The case analysis alludes to the old plant of Lincoln Electric that runs like "clockwork" because of integrated layout and non-exclusivity of the design which helps to additionally support the fact that Lincoln Electrics high performance through competitive advantage is obtained through use of symbolic forms of egalitarianism. Wage compression is somewhat interpreted in the assigned case analysis on Lincoln Electric.
At Lincoln Electric base pay is deemphasized and the reward pay system is emphasized more greatly, as seen in the fact that some employees make up to ninety thousand dollars a year on base wages that anger no more than nine to sixteen dollars an hour (Harris & Klein, 1993). Even at sixteen dollars an hour at forty hours per week for fifty-two weeks of pay that only amounts to roughly thirty-three-thousand dollars a year at the top and for those on the low end (nine dollar an hour) that's roughly on nineteen-thousand a year.
This means that someone making ninety thousand dollars a year at Lincoln Electric earns only twenty to thirty-seven percent of their pay from hourly pay and anywhere from sixty three to eighty percent of their pay from the compensation system. Since workers from new hires to hose close to retirement are all condensed into a base salary range between nineteen and thirty-three thousand dollars this signifies that there is in fact wage compression at Lincoln Electric with emphasis on pay being directed towards the piecework pay system.
According to the case study incentive pay has actually averaged ninety percent of pay since nineteen hundred thirty-four and the average worker makes just over sixteen dollars an hour which is about two dollars better than the average manufacturing wage in Cleveland, Ohio (Lincoln Electric, 1994). One Of the benefits of Wage compression is that it fuels high performance commendations; people are not constantly worried about their compensation, whether they are getting paid enough, and are not continually focusing on re-bargaining their pay scale (Prefer, Hating, & Essentialness, 1995).
A 2002 study investigated wage dispersion and training in Europe finding that training was more frequent when wage compression was higher (Hansson, 2007) emphasizing the earlier point of Lincoln Electric promotions of training. This study shows direct relation between wage compressions and training revealing that workers are more knowledgeable and well trained hen wages are compressed, both pointed out in the Lincoln Electric case study.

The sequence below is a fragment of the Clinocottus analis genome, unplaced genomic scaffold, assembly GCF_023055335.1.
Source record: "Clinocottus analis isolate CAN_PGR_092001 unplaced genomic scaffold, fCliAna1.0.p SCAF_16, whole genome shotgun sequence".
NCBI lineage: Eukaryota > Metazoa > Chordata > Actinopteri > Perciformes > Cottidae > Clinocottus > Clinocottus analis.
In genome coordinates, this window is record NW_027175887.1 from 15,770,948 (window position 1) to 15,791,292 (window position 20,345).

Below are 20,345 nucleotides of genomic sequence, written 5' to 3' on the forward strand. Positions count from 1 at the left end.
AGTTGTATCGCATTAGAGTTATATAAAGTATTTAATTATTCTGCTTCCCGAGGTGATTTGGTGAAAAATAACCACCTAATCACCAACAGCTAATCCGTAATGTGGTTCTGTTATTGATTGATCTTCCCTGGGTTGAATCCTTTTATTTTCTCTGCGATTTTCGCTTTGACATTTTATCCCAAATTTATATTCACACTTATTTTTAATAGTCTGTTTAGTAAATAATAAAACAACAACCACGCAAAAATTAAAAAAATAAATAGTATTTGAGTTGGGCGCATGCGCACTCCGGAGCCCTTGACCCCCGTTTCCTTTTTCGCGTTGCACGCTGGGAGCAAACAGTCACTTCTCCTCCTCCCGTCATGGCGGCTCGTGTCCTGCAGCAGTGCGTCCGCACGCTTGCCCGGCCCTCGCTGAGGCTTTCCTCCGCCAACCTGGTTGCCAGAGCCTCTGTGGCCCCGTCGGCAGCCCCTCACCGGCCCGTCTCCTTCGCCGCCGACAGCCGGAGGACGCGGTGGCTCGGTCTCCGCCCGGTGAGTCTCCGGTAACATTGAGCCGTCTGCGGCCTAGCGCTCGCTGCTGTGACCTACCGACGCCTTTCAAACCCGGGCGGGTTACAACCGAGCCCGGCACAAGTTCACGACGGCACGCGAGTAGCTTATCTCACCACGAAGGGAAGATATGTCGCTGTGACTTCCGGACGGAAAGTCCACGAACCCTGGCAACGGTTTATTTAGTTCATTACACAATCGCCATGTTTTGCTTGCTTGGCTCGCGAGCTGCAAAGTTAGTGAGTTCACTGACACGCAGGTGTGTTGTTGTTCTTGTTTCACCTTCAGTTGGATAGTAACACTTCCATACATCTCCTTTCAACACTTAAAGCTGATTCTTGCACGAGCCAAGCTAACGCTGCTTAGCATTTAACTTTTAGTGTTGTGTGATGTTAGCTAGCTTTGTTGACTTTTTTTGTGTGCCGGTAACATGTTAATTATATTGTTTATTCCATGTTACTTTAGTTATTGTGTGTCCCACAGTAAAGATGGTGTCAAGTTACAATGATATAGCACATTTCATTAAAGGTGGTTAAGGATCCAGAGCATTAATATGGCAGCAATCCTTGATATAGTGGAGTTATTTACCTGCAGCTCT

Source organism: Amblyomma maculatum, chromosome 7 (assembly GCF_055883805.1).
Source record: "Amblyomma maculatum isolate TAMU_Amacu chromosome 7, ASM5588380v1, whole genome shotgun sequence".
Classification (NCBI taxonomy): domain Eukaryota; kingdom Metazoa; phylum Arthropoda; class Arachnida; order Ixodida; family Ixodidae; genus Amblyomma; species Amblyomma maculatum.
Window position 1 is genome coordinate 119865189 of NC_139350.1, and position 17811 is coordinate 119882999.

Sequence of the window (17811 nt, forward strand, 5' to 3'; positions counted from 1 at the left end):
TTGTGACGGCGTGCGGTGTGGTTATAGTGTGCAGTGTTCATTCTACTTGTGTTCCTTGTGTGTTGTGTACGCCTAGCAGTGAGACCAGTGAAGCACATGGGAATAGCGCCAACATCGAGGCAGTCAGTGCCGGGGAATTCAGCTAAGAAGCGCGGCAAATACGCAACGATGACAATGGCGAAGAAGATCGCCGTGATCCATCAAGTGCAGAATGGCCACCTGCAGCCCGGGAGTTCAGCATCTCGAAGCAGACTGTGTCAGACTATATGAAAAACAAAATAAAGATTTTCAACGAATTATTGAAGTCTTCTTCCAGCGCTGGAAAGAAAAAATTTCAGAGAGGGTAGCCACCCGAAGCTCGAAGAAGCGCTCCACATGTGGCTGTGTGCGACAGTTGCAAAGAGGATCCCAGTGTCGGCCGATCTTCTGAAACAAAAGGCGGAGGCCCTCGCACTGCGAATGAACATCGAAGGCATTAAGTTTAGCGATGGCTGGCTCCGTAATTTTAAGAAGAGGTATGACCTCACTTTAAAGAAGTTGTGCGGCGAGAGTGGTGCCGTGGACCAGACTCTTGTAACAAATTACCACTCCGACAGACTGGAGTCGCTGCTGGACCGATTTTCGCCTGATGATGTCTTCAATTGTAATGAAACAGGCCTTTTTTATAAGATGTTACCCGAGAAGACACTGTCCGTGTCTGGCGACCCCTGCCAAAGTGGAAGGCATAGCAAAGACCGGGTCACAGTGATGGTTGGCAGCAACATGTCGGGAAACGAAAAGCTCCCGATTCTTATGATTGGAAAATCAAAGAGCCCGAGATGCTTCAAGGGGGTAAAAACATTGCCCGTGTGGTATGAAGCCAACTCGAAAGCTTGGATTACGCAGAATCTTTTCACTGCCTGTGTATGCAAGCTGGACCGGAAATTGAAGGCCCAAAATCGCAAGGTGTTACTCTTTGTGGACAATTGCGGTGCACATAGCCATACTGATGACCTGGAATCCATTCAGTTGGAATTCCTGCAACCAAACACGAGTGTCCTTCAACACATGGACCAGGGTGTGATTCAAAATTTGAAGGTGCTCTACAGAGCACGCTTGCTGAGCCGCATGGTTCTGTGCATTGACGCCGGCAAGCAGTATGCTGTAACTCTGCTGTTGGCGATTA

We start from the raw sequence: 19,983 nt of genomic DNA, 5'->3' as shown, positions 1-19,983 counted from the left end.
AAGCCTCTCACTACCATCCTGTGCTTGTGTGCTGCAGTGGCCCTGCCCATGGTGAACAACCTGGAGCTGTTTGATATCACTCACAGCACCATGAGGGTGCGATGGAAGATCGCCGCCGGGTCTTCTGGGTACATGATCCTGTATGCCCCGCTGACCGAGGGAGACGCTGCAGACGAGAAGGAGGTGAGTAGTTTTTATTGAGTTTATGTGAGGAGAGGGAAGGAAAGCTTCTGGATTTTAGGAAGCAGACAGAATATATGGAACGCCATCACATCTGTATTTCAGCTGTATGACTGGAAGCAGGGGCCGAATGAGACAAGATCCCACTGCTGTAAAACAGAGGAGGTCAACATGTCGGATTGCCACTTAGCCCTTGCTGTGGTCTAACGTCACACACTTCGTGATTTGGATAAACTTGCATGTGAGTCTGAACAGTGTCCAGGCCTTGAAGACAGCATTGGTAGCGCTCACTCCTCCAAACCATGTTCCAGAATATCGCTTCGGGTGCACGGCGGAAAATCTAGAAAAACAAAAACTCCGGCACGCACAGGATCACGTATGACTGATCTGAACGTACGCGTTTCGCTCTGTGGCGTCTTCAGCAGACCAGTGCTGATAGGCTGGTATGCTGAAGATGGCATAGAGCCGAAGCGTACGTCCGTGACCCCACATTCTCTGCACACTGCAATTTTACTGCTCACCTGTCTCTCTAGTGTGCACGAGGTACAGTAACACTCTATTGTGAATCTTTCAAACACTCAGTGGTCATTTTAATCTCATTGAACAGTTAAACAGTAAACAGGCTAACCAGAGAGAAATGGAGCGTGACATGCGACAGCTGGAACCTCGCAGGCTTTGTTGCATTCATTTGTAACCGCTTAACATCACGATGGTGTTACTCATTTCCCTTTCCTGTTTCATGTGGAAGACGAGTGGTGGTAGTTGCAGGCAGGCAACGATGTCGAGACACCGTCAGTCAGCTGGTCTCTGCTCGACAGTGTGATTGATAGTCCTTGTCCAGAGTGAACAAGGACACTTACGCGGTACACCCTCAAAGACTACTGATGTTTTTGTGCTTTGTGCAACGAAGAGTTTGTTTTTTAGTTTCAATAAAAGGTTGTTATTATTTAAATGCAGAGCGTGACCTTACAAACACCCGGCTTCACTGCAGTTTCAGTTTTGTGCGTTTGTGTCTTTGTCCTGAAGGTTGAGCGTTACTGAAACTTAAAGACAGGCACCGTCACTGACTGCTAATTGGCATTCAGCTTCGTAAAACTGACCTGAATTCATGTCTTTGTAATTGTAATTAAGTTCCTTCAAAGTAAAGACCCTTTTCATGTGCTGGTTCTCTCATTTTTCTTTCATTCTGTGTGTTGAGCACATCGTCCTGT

The overall De-emphasis on pay through wage compression helps employees focus more on organizational goals and creating meaningful colleague relationship that work towards organizational success, producing higher overall performance (Prefer, Hating, & Essentialness, 1995). Other elements included in Summers' (1994) key elements to maintaining a competitive advantage, which is the prime component of Lincoln Electrics abilities to maintain continually high performance are: teams and job redesign and cross-utilization and cross-training.
Teams and job redesign, as well as cross-utilization/ cross-training aren't really focused on within the case study assigned on Lincoln electric however it is an essential element in today's ever changing global environment (Limit, T;KC, Kemp, 2008). According to Harrington (1998) Lincoln Electric does invest heavily in cross-training employees in many different aspects in an effort to make employees more valuable to the company.
While the case study did not mention anything about cross-training another case study points out that at Lincoln Electric nearly everyone must complete the welding program; since it is the Meany's main product line and to graduate from the program a requirement is that the attendee must materialize a recommendation of how to innovate the product (Prefer, Hating, & Essentialness, 1995). Long-term perspective and measurement of practices were not directly pointed at within the assigned Lincoln case study either but are implied within it.
Lincoln could not have the long-term, high performance it has had without looking to the future and continually reengaging itself to measure its standards of practice. Overreaching philosophy is another topic not directly it upon in the case analysis of Lincoln Electric but this philosophy is one of bringing everything together. Various things from sales, to training, to production, to finance are all discussed within the analysis and this underlining principle is a must for any company to succeed, because if the left hand and right hand don't work together then little can get accomplished.
Beyond these competitive advantage elements described there are a few other notable items revealed in the case study that promote Lincoln Electrics continued high performance over the years to include: value innovation, costs deduction, avoiding an employee union workshop, and no long-term debt (Lincoln Electric, 1994). Value innovation is essentially the simultaneous pursuit of differentiation and low cost (Leave, 2005).
The case study shows instances of Lincoln Electric differentiating itself from the competition in the advancement of its small motors as well as its contribution in the welding Inner-Shield process. Additionally, it is mentioned within the case study that cost reduction programs are in place around many areas including shipping, cost reductions around material procurement and purchasing, accountability o reduce scrap, energy conservation, and maintain overall initial product quality (Lincoln Electric, 1994) which all contribute to providing low costs, high quality products to end consumers.